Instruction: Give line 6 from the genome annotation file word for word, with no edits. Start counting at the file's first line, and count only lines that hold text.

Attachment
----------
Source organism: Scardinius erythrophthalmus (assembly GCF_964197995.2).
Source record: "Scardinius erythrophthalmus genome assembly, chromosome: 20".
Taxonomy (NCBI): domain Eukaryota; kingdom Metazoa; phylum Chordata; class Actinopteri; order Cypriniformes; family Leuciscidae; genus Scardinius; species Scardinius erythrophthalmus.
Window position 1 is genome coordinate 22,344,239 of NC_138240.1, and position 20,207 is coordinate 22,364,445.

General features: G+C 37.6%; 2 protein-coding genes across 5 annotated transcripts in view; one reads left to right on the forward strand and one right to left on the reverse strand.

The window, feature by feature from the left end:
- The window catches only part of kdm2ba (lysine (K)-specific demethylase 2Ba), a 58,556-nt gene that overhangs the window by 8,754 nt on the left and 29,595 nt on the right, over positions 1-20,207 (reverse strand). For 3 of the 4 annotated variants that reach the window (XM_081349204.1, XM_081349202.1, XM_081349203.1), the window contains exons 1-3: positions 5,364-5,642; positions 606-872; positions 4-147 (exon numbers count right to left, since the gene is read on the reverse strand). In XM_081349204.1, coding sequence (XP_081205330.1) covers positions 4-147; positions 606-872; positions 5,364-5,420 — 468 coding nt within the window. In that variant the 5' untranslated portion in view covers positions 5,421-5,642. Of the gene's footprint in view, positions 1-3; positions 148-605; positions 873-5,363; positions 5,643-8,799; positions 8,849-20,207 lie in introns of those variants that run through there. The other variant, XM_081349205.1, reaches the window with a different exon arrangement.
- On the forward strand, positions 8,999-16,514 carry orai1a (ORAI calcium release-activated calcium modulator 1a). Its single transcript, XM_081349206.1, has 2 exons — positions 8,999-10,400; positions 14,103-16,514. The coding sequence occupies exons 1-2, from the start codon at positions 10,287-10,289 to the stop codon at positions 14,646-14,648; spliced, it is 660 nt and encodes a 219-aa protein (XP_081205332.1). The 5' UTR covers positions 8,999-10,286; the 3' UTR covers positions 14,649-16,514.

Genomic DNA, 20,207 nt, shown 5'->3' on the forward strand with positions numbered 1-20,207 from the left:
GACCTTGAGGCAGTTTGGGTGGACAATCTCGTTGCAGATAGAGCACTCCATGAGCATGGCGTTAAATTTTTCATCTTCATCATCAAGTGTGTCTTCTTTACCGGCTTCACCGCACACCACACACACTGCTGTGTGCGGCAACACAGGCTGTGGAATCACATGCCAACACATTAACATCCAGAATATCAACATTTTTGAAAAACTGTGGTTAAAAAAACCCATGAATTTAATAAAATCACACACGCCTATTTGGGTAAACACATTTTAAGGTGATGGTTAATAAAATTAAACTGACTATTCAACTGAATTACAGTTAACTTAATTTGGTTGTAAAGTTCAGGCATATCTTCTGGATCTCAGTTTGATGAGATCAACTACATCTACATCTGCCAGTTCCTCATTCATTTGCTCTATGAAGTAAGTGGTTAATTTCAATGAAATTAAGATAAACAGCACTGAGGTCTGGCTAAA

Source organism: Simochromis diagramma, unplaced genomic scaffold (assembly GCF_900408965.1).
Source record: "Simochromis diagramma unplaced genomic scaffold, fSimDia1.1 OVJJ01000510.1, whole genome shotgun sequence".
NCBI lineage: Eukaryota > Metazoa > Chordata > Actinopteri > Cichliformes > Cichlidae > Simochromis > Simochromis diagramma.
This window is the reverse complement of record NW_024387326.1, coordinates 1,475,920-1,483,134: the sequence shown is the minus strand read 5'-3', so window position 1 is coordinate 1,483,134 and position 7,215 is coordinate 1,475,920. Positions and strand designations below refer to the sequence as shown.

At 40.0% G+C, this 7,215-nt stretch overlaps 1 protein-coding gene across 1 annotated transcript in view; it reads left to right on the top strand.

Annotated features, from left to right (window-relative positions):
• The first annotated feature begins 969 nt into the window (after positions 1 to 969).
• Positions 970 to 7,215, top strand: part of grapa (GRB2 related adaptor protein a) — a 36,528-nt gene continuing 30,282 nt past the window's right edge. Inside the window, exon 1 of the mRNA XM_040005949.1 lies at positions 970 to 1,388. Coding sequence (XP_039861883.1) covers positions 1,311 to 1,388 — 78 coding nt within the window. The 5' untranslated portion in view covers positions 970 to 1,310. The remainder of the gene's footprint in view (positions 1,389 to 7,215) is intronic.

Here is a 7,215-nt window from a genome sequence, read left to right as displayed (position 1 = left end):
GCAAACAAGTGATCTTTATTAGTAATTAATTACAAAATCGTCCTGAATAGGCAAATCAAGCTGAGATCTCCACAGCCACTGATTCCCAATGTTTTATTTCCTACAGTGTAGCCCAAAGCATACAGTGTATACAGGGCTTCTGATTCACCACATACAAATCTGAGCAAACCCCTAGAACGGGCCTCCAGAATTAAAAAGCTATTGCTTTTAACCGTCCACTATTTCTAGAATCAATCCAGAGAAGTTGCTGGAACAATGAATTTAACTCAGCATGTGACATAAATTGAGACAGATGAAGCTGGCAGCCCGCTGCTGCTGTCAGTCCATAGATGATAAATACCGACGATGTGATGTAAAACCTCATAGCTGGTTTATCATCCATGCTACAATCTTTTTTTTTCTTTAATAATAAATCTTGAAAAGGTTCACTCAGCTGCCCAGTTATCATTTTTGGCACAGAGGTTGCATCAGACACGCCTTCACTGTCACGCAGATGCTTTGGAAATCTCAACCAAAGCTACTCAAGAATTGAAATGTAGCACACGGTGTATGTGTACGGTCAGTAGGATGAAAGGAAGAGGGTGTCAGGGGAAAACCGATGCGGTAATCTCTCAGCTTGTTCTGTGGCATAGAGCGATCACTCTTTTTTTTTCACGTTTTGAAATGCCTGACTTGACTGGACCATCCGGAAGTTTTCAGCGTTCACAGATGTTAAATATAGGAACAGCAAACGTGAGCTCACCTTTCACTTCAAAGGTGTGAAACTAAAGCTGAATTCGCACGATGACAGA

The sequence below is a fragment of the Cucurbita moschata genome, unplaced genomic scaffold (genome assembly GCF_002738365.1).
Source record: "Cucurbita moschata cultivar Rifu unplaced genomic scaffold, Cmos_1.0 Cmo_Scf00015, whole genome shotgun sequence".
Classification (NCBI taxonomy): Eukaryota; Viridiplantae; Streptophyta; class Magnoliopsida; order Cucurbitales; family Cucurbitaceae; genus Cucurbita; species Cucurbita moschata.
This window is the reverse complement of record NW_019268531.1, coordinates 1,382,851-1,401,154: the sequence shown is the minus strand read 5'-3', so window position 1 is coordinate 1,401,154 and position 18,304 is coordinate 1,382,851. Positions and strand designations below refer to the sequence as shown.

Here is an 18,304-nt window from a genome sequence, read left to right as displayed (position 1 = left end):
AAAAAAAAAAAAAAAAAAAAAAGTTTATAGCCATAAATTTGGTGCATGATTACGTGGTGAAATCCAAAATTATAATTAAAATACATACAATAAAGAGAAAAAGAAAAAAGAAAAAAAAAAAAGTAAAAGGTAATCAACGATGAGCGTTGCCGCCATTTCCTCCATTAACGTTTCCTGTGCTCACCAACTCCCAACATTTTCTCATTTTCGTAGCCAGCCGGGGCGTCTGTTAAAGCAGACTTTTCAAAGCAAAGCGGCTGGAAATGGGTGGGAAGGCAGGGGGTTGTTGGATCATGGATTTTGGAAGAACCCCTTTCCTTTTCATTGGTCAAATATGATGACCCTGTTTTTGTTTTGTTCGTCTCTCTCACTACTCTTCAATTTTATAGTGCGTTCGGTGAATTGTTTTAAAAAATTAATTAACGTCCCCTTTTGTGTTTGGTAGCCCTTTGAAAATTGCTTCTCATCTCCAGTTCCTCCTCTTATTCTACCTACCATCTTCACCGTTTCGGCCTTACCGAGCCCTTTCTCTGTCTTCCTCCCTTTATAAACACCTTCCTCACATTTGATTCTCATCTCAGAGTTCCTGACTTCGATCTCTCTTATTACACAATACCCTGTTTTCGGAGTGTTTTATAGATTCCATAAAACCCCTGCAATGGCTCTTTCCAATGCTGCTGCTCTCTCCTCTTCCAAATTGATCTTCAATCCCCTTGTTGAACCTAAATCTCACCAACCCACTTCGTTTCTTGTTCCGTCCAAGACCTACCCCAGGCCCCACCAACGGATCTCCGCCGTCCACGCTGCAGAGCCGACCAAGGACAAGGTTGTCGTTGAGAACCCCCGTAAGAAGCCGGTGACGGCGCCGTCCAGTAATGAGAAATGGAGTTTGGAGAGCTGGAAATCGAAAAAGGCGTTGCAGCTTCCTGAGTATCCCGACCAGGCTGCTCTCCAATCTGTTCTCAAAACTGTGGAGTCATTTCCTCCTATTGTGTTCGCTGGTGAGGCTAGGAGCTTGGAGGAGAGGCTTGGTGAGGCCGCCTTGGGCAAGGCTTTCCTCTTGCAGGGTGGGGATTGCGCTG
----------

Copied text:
The window, feature by feature from the left end: